The nurse explained everything she was going to do, and i continued to cry and snot. Here's the thing, though. It was super-easy. I just sat in a chair, Neil at my side, and they put an IV into my port. There were a series of about 5 medicines, each on in its own separate bag, and they gave them to me one by one. So the whole thing took 3.5 hours. The first bag was a vitamin. Then a steroid. Then some chemo medicine. Then two others. None of them hurt of made me feel badly or sick or funny at all. In fact, the steroid made me feel really great. And one of the others made me sleepy, so i even took a nap. We watched "They Royal Tenenbaums". Then it was time to go. They sent me home with one final medicine. It's called an "infuser". Which means, it's a medicine that I get over 48 hours, slowly, hooked into my port.

It's actually kind of funny. People who have to take some medicine home with them usually have to wear it in a black fanny pack. They told me, "so you'll get this fanny pack and you'll wear it for two days, then you come back in in 48 hours and we remove it. " And the only thing i could think to reply with was, "WAIT. YOU ARE TELLING ME I HAVE TO WEAR A BLACK FANNY PACK FOR TWO STRAIGHT DAYS, TWICE A MONTH?" Intolerable dorkiness. BUT, luckily, my infuser is just a plastic tube that hangs down inside my pantleg. And it's also kind of funny because it is shaped like a long thin tube, just inside my inseam, so when it sticks out, it looks like I am trying to play some sort of dirty joke. Something a gross guy would do.

The infuser runs out of medicine in 48 hours. Then i get it taken off, and I am free to live my life normally til 2 weeks later, when I do it all again. So here's my schedule: Chemo on Thursday morning for several hours. Go home. Get infuser removed on Saturday. Repeat every two weeks.

I got tired on day two and felt sort of weird, a little queasy, and very sluggish. But today i am fine. And the first day i felt great. So if those are as bad as my symptoms get, I'll take it!

I think in about 6 weeks they will do an initial scan to see how much of the godforsaken, shit-for-brains cancer has been obliterated already, and that will give them an idea of how long I have to go through this.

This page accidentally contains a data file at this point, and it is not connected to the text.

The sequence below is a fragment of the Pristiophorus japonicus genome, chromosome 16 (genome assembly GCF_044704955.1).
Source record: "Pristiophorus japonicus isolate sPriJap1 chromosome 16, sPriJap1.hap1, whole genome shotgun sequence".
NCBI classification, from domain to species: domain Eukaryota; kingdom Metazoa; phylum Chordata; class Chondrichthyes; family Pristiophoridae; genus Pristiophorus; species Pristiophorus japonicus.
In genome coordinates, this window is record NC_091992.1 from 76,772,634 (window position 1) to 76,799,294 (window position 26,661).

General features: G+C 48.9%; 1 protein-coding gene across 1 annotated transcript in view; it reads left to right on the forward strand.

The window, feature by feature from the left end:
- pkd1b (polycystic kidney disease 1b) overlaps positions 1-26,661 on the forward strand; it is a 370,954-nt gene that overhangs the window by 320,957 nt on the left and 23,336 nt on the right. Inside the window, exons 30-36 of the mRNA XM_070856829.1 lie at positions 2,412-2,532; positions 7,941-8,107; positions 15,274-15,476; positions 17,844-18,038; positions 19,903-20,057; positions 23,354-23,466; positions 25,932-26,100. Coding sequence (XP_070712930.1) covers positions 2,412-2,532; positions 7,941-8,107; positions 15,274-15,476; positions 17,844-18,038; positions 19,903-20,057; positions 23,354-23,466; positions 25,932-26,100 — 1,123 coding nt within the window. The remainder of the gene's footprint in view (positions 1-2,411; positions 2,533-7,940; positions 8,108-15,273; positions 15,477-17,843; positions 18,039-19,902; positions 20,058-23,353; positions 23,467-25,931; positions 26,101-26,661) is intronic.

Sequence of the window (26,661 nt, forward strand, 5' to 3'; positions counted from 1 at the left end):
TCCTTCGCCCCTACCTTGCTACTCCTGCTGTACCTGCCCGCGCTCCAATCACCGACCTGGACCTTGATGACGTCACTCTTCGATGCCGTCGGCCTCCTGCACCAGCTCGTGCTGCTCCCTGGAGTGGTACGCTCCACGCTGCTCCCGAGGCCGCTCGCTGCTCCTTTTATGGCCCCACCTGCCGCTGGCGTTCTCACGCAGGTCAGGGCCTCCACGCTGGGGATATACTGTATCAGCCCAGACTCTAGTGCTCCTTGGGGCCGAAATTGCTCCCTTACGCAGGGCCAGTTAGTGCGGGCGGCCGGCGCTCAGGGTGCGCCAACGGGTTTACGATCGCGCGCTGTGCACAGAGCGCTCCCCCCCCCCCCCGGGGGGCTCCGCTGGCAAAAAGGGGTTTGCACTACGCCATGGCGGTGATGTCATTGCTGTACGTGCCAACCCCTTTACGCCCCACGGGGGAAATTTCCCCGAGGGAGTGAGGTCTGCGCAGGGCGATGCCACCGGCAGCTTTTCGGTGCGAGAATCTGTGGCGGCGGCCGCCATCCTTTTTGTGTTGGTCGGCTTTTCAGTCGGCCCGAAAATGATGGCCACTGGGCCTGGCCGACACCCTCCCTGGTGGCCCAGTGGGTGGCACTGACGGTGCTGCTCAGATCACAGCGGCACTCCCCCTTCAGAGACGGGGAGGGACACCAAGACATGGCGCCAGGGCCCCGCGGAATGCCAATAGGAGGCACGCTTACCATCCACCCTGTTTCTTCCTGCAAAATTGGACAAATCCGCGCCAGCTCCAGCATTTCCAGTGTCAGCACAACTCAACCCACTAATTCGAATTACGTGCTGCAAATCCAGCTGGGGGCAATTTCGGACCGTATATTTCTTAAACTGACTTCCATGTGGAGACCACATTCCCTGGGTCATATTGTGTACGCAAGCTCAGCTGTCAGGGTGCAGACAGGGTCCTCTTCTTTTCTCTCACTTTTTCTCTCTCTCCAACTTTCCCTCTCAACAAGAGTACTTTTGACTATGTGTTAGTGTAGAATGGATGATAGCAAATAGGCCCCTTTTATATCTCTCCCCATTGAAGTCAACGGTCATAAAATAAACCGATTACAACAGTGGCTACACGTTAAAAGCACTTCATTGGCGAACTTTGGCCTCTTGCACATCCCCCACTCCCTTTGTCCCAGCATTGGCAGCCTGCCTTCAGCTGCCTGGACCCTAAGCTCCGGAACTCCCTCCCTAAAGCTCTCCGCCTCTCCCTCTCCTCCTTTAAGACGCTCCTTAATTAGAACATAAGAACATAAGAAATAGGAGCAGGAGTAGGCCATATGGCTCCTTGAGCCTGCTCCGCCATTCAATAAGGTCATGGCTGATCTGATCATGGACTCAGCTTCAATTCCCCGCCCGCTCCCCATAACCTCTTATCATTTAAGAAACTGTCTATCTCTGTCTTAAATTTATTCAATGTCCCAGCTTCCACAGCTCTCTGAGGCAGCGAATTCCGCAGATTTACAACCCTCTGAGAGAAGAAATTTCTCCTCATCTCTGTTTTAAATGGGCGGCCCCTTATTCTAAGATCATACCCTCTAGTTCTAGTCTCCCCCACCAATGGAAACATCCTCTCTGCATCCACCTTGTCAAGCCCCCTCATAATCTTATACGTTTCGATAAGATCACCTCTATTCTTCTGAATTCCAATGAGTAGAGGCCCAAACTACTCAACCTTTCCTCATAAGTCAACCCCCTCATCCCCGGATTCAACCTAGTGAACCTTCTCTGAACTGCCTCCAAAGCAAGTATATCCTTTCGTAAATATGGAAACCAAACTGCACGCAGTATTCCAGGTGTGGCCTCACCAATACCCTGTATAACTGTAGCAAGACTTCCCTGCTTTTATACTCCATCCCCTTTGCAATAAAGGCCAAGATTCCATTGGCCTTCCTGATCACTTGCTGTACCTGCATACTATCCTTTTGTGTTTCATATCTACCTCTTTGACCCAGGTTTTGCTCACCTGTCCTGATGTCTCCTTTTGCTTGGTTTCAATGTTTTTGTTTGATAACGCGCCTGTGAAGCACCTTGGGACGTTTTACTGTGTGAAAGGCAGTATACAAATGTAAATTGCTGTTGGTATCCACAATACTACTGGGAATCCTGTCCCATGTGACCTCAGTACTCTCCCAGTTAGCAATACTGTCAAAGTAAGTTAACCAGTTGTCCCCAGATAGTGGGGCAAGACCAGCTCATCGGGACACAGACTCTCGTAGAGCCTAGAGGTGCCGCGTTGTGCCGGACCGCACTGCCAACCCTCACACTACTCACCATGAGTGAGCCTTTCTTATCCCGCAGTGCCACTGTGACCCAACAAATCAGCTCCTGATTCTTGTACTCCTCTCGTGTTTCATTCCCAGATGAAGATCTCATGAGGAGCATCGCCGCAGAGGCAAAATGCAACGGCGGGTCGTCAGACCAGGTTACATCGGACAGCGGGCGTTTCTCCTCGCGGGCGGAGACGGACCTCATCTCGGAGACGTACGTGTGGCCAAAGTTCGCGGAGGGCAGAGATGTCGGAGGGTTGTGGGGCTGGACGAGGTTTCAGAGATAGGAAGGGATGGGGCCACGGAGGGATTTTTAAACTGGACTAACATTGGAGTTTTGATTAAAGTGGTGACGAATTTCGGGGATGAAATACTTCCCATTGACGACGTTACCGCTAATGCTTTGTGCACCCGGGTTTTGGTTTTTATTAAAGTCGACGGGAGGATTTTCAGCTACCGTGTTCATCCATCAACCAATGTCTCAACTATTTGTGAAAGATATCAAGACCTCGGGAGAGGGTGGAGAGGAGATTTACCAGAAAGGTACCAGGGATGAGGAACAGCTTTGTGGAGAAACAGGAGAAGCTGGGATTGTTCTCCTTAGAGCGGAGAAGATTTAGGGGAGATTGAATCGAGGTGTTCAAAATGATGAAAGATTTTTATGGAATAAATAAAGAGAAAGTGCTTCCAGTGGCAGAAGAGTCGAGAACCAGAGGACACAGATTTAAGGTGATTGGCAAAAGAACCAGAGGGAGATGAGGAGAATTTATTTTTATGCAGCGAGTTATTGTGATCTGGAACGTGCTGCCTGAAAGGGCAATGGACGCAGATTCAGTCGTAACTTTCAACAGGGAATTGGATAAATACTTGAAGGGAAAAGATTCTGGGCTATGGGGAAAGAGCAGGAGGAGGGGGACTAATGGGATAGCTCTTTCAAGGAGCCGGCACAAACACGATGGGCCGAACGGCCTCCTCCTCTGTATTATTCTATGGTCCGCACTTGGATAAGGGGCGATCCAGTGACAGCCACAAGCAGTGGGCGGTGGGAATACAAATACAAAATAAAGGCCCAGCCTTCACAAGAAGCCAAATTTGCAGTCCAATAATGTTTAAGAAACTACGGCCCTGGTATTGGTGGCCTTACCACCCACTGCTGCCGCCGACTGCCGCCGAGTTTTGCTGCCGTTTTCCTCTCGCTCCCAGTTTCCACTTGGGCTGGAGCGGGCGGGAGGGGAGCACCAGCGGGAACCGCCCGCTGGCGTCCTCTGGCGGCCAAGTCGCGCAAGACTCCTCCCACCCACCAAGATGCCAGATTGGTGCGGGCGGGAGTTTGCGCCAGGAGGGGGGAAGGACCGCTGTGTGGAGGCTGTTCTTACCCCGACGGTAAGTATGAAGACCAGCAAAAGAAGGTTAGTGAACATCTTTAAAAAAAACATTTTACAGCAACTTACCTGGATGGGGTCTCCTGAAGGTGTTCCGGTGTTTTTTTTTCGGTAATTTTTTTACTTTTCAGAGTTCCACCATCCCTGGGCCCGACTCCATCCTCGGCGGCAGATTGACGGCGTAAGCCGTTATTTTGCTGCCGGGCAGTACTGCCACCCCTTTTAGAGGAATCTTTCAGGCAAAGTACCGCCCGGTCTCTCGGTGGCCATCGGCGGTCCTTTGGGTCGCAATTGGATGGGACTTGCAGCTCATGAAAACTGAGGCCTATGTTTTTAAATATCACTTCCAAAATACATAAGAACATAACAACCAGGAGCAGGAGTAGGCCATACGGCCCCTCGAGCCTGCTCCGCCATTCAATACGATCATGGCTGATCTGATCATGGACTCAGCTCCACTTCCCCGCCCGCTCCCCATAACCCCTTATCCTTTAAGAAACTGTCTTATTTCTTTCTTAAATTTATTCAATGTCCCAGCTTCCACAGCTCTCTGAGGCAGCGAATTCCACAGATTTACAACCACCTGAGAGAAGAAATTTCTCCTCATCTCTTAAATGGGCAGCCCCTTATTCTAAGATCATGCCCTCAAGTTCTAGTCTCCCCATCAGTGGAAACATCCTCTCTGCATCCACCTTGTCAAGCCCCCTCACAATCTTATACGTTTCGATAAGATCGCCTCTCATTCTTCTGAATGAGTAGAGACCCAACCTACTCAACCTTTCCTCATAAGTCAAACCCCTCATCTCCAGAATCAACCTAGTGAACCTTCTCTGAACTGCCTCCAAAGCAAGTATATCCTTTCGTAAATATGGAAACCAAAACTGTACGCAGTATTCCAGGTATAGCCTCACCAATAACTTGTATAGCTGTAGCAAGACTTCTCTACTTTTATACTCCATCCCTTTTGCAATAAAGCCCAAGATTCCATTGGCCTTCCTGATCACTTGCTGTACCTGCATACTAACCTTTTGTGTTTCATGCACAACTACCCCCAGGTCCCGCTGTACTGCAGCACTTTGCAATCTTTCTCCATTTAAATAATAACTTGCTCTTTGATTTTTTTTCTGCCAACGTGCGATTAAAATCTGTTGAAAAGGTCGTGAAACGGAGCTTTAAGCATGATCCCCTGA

For the record, while i was in there, an awesome, kind, inspiring woman (age 39) came in to talk to me. She was diagnosed with colon cancer at age 37, and her lungs were 95% filled with it, too. (this may have sounded like the kiss of death, but she had remained optimistic). It took two rounds of chemo, but the treatment got her lungs cancer free and she is in remission now for 2 years. I have less cancer than that (I have a small-ish tumor in my lungs and a little spot in my liver). If she can get cured, so can I!

It's just going to be a long road ahead. And when you have a long road like that, the only way you can deal with it is to go step by step. (not think long term, because there are so many steps in between, it would blow your mind). But I REALLY, REALLY, REALLY want to live, so I plan to. All I need is loads of positive support from everyone, and a little help around the house. Both of which I have!

So, that's how I'm doing. Could be better, of course, but could also be worse. I don't even know that I'm going to lose my hair anymore. (the nurses seem to think I won't, the doc thinks yes... I need some clarification).

Please don't ever feel like you can't write to me about whatever is going on in your life-- I love hearing from you. i'm still the same old Shelly that I was, I've just taken a few punches. DOWN BUT NOT OUT!

Love you all,